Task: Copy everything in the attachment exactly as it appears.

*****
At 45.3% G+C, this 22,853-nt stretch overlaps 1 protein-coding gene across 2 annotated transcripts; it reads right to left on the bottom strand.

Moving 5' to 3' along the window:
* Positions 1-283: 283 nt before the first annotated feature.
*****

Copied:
At 45.3% G+C, this 22,853-nt stretch overlaps 1 protein-coding gene across 2 annotated transcripts; it reads right to left on the bottom strand.

Moving 5' to 3' along the window:
* Positions 1-283: 283 nt before the first annotated feature.